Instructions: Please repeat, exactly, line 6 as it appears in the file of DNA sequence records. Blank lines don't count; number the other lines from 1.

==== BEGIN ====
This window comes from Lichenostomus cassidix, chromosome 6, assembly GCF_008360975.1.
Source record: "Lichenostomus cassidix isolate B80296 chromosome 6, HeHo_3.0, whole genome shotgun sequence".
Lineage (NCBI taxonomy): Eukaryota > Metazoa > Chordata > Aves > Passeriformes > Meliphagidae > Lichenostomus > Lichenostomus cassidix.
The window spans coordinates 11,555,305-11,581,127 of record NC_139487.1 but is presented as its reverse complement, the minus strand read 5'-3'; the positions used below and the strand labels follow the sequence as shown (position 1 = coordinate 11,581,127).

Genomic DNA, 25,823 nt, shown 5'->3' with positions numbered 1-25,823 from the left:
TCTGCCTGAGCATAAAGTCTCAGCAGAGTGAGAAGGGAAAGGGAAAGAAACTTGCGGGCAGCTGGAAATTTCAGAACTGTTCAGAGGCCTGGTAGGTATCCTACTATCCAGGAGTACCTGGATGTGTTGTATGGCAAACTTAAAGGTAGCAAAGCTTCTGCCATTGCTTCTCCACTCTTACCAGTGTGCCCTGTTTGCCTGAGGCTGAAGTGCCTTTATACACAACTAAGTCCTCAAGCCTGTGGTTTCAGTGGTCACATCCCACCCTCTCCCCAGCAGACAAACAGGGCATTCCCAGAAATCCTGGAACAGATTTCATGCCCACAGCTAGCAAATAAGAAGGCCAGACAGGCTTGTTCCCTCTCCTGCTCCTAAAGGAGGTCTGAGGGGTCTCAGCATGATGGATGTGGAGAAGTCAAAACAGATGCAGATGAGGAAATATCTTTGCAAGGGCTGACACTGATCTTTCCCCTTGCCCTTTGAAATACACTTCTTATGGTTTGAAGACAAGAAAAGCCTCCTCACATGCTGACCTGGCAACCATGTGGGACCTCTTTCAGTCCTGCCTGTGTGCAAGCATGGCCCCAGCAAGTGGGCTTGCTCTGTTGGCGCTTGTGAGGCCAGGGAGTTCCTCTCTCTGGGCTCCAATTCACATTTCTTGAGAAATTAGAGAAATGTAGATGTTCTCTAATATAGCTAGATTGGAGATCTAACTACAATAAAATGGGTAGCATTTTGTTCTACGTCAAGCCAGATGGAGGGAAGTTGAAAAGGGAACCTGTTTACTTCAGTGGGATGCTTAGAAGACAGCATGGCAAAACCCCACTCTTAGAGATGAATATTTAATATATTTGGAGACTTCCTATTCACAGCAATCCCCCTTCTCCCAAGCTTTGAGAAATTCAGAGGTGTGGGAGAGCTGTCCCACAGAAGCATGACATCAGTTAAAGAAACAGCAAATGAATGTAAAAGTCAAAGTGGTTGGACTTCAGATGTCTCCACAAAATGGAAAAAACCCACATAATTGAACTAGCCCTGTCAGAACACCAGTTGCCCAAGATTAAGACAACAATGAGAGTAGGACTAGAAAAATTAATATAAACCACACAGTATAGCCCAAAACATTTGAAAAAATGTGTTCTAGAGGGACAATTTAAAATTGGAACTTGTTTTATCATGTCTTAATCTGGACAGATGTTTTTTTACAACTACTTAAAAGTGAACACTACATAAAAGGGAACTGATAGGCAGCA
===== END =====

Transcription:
TCTGCCTGAGCATAAAGTCTCAGCAGAGTGAGAAGGGAAAGGGAAAGAAACTTGCGGGCAGCTGGAAATTTCAGAACTGTTCAGAGGCCTGGTAGGTATCCTACTATCCAGGAGTACCTGGATGTGTTGTATGGCAAACTTAAAGGTAGCAAAGCTTCTGCCATTGCTTCTCCACTCTTACCAGTGTGCCCTGTTTGCCTGAGGCTGAAGTGCCTTTATACACAACTAAGTCCTCAAGCCTGTGGTTTCAGTGGTCACATCCCACCCTCTCCCCAGCAGACAAACAGGGCATTCCCAGAAATCCTGGAACAGATTTCATGCCCACAGCTAGCAAATAAGAAGGCCAGACAGGCTTGTTCCCTCTCCTGCTCCTAAAGGAGGTCTGAGGGGTCTCAGCATGATGGATGTGGAGAAGTCAAAACAGATGCAGATGAGGAAATATCTTTGCAAGGGCTGACACTGATCTTTCCCCTTGCCCTTTGAAATACACTTCTTATGGTTTGAAGACAAGAAAAGCCTCCTCACATGCTGACCTGGCAACCATGTGGGACCTCTTTCAGTCCTGCCTGTGTGCAAGCATGGCCCCAGCAAGTGGGCTTGCTCTGTTGGCGCTTGTGAGGCCAGGGAGTTCCTCTCTCTGGGCTCCAATTCACATTTCTTGAGAAATTAGAGAAATGTAGATGTTCTCTAATATAGCTAGATTGGAGATCTAACTACAATAAAATGGGTAGCATTTTGTTCTACGTCAAGCCAGATGGAGGGAAGTTGAAAAGGGAACCTGTTTACTTCAGTGGGATGCTTAGAAGACAGCATGGCAAAACCCCACTCTTAGAGATGAATATTTAATATATTTGGAGACTTCCTATTCACAGCAATCCCCCTTCTCCCAAGCTTTGAGAAATTCAGAGGTGTGGGAGAGCTGTCCCACAGAAGCATGACATCAGTTAAAGAAACAGCAAATGAATGTAAAAGTCAAAGTGGTTGGACTTCAGATGTCTCCACAAAATGGAAAAAACCCACATAATTGAACTAGCCCTGTCAGAACACCAGTTGCCCAAGATTAAGACAACAATGAGAGTAGGACTAGAAAAATTAATATAAACCACACAGTATAGCCCAAAACATTTGAAAAAATGTGTTCTAGAGGGACAATTTAAAATTGGAACTTGTTTTATCATGTCTTAATCTGGACAGATGTTTTTTTACAACTACTTAAAAGTGAACACTACATAAAAGGGAACTGATAGGCAGCA